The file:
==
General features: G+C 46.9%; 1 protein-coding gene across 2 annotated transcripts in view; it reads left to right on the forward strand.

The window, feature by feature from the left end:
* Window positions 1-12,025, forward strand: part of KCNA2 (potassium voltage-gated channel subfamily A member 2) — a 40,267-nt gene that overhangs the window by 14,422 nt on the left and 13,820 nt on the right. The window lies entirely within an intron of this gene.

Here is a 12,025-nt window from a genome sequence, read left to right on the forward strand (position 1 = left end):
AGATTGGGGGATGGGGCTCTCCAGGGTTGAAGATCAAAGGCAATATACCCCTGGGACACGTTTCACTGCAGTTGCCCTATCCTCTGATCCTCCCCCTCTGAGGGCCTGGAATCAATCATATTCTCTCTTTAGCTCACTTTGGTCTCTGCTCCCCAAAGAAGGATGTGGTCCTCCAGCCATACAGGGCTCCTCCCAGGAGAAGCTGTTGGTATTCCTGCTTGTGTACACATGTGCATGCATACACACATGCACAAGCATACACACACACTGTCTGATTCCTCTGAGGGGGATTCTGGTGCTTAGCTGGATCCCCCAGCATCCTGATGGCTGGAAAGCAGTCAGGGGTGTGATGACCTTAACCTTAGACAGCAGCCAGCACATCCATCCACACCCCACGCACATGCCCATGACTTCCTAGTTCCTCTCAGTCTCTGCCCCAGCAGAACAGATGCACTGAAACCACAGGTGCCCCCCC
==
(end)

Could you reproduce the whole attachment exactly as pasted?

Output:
General features: G+C 46.9%; 1 protein-coding gene across 2 annotated transcripts in view; it reads left to right on the forward strand.

The window, feature by feature from the left end:
* Window positions 1-12,025, forward strand: part of KCNA2 (potassium voltage-gated channel subfamily A member 2) — a 40,267-nt gene that overhangs the window by 14,422 nt on the left and 13,820 nt on the right. The window lies entirely within an intron of this gene.

Here is a 12,025-nt window from a genome sequence, read left to right on the forward strand (position 1 = left end):
AGATTGGGGGATGGGGCTCTCCAGGGTTGAAGATCAAAGGCAATATACCCCTGGGACACGTTTCACTGCAGTTGCCCTATCCTCTGATCCTCCCCCTCTGAGGGCCTGGAATCAATCATATTCTCTCTTTAGCTCACTTTGGTCTCTGCTCCCCAAAGAAGGATGTGGTCCTCCAGCCATACAGGGCTCCTCCCAGGAGAAGCTGTTGGTATTCCTGCTTGTGTACACATGTGCATGCATACACACATGCACAAGCATACACACACACTGTCTGATTCCTCTGAGGGGGATTCTGGTGCTTAGCTGGATCCCCCAGCATCCTGATGGCTGGAAAGCAGTCAGGGGTGTGATGACCTTAACCTTAGACAGCAGCCAGCACATCCATCCACACCCCACGCACATGCCCATGACTTCCTAGTTCCTCTCAGTCTCTGCCCCAGCAGAACAGATGCACTGAAACCACAGGTGCCCCCCC